Sources: Jasova, Mendicino, Panetti, Peydro, Supera (2022). Notes: X-axis shows the size of firms. They increase in size relative to each other as you move right along the x-axis. The y-axis shows the estimated wage increase of employees in the firms represented on the x-axis. The wage increase estimated on the y-axis is always relative to the increases in wages in the largest firms (these firms are visible in the 80-100 quintile). In all cases, the impact on wages has been caused by a 1 percentage point cut in the monetary policy rate.

Monetary easing improves access to credit for small firms

Step 3: What is the role of credit in driving wage differentials after a rate cut?

We start by comparing the impact of a rate cut on wages for firms with and without bank credit. We find that credit plays an important role in explaining the effects of monetary rate changes on the distribution of wages. The wage outcomes for workers in small firms is fully driven by firms with an existing bank-borrowing relationship. In fact, for small firms without bank credit, it simply does not matter. Next, we use a novel measure of firm-level credit sensitivity to monetary policy, as well as measures of bank health, to capture financial constraints that firm and/or banks, respectively, might be experiencing. By alleviating financial constraints, monetary policy rate cuts allow easier access to credit for constrained firms and for firms borrowing from more constrained banks. Workers in these firms benefit more in terms of wages earned and hours worked when rates are falling. In particular, we also find that these effects depend on the state of the economy and are 2 to 3.5 times stronger in crisis periods than in normal times.

What is most relevant at present is that the effects of policy rate changes are symmetric for times of easing and tightening. So, in times of increasing policy rates, the wages of workers in larger firms are less negatively affected than those in smaller firms. This increases the wage differential across firms in the economy. But, at the same time, workers with less education are less affected. Since low-education workers tend to earn lower wages, rate increases narrow the wage differential across workers in the economy.

While the traditional view in macroeconomics focuses on aggregate effects, more recent research sheds a light on how heterogeneous the effects of monetary policy can be. It is important for policymakers to be aware that their decisions affect different types of workers and firms differently for at least two reasons. First, understanding the distributional consequences of monetary policy can help policymakers understand the impact of their actions on inequality. In this respect, earnings are a relevant source of inequality. Second, understanding heterogeneity can also be important to draw conclusions for aggregate effects, and especially so, in a monetary union where countries differ in their compositions of workers and firms. In this post we have argued that the repercussions of monetary policy on workers’ individual wages vary depending on whether they work in small or large firms as well as on their education level. Hence, the overall impact of policy rate changes in a country is going to be affected by the share of small vs large firms as well as by the share of workers with high vs low education levels.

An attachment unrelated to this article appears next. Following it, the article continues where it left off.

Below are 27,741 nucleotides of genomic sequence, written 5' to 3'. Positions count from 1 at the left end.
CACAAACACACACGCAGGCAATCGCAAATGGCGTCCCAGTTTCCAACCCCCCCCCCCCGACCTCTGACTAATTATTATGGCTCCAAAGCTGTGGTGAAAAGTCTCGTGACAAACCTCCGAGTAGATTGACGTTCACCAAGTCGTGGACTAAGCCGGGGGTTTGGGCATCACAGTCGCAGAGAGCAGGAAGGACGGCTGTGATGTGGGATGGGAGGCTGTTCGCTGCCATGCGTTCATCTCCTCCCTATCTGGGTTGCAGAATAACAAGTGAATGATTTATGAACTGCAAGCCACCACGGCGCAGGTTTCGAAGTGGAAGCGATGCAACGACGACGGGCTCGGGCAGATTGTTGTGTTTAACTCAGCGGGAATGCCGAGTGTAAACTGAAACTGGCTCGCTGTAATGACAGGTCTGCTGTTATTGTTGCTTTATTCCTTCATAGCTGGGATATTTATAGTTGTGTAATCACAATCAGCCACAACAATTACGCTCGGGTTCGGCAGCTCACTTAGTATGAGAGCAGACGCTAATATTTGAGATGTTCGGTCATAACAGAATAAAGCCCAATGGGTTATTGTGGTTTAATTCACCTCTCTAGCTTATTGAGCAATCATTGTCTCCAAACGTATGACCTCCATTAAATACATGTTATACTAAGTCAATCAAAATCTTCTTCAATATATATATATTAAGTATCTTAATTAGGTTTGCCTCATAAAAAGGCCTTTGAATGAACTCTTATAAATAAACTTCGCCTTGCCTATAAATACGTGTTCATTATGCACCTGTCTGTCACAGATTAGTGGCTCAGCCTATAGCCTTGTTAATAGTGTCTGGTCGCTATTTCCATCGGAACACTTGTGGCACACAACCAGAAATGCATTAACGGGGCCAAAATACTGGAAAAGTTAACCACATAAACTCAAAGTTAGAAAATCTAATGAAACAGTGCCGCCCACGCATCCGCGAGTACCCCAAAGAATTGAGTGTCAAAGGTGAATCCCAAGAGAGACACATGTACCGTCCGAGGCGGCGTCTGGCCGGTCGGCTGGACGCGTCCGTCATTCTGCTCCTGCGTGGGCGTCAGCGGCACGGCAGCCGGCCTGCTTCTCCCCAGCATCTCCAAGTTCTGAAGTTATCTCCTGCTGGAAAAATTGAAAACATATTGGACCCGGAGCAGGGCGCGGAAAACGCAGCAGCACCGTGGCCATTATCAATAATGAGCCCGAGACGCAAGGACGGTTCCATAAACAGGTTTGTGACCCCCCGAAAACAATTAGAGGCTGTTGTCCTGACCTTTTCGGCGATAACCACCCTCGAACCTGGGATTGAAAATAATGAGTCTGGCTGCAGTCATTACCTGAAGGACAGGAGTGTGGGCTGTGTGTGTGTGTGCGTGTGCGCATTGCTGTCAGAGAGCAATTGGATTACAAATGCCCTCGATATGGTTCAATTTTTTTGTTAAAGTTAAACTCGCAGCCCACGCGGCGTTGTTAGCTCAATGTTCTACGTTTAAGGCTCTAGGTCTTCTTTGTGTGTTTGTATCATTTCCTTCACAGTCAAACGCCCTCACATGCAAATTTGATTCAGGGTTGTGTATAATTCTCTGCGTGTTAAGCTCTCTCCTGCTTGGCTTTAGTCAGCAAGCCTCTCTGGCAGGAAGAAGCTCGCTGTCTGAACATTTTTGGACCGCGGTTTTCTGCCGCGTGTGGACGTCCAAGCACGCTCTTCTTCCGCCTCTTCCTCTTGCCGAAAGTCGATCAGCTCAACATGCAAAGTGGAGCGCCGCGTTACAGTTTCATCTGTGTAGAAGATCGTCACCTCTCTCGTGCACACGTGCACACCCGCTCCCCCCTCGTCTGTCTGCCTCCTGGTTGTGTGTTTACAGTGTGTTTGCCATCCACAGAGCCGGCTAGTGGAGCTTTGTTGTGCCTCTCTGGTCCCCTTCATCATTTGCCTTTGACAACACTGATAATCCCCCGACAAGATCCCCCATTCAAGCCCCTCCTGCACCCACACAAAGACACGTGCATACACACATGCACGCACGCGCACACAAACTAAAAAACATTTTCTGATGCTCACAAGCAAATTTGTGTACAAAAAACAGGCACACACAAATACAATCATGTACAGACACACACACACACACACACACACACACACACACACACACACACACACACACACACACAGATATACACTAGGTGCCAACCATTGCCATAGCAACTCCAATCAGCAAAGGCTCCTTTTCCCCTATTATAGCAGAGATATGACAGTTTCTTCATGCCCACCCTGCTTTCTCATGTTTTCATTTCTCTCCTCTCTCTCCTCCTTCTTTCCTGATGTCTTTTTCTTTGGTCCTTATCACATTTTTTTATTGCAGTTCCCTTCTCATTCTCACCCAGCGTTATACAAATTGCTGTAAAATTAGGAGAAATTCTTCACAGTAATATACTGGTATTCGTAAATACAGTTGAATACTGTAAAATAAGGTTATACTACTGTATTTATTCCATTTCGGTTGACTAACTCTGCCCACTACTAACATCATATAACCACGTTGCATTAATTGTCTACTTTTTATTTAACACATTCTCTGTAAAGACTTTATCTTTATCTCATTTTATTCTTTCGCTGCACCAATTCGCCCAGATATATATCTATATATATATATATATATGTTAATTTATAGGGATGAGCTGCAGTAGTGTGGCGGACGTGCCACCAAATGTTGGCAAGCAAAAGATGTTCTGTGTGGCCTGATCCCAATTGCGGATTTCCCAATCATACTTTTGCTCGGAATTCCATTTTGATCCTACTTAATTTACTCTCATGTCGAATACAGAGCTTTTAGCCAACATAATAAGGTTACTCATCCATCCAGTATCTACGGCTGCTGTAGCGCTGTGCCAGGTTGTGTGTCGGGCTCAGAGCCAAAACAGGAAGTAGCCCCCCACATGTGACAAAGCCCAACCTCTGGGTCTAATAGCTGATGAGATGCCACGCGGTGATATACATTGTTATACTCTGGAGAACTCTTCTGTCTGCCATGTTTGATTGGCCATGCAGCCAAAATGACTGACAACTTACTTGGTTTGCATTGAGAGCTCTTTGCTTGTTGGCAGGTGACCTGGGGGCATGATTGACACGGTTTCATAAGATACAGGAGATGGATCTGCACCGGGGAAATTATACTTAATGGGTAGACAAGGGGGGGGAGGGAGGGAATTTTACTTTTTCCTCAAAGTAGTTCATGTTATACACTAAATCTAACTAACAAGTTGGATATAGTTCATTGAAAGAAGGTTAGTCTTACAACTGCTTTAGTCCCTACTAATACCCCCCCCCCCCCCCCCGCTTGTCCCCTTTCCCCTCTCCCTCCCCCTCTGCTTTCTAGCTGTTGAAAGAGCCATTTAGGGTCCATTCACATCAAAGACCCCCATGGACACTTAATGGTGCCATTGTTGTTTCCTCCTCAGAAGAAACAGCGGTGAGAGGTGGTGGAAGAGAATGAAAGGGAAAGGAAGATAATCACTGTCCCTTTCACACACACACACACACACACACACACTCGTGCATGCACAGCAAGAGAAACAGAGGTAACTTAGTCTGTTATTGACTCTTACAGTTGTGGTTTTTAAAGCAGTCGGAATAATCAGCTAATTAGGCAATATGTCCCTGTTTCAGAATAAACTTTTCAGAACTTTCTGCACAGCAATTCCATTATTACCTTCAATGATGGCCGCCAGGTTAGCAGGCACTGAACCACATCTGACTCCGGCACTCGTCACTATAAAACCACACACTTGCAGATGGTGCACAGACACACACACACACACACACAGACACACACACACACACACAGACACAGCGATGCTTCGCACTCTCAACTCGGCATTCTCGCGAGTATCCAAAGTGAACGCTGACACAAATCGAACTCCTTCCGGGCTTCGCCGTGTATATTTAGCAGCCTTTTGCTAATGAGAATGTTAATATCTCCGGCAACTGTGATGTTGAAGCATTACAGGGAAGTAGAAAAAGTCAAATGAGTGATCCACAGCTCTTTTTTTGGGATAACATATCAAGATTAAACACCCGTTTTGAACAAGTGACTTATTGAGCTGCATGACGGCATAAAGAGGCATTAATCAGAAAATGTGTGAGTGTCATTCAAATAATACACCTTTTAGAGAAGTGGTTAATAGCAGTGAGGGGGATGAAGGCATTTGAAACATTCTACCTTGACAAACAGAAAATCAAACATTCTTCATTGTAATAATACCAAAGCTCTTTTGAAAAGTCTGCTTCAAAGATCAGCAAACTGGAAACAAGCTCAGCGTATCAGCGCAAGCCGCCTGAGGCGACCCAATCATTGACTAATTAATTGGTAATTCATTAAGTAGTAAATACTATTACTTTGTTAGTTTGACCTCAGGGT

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The views expressed in each article are those of the authors and do not necessarily represent the views of the European Central Bank and the Eurosystem.

  1. All results reported in this blog will be made available in Jasova, Mendicino, Panetti, Peydro, Supera, 2022 (Monetary Policy, Labour Income Redistribution and the Credit Channel: Evidence from Matched Employer-Employee and Credit Registers, forthcoming, ECB Working Paper)

  2. Portuguese data are special in that they allow us to follow workers over time as they move across different firms and, at the same time, have a detailed picture of firm borrowing conditions. The results presented in this article are derived from two primary matched datasets. The first is the linked employee-employer dataset covering all private sector employees in Portugal (Quadros de Pessoal) constructed by the Portuguese Ministry of Labour Solidarity and Social Security. The second is the credit register reporting monthly level data on all loans that firms receive from credit institutions supervised by the Bank of Portugal (Central de Responsabilidades de Credito). In addition, the analysis uses firm-level balance sheet data (Informacao Empresarial Simplificada) and Bank of Portugal’s proprietary bank balance sheet data (Balanco das Instituicoes Monetarias e Financeiras).

  3. See, among others, Dossche, Slacalek and Wolswijk, Monetary Policy and Inequality, Economic Bulletin Article, European Central Bank Economic Bulletin Issue 2, 2021, and references therein.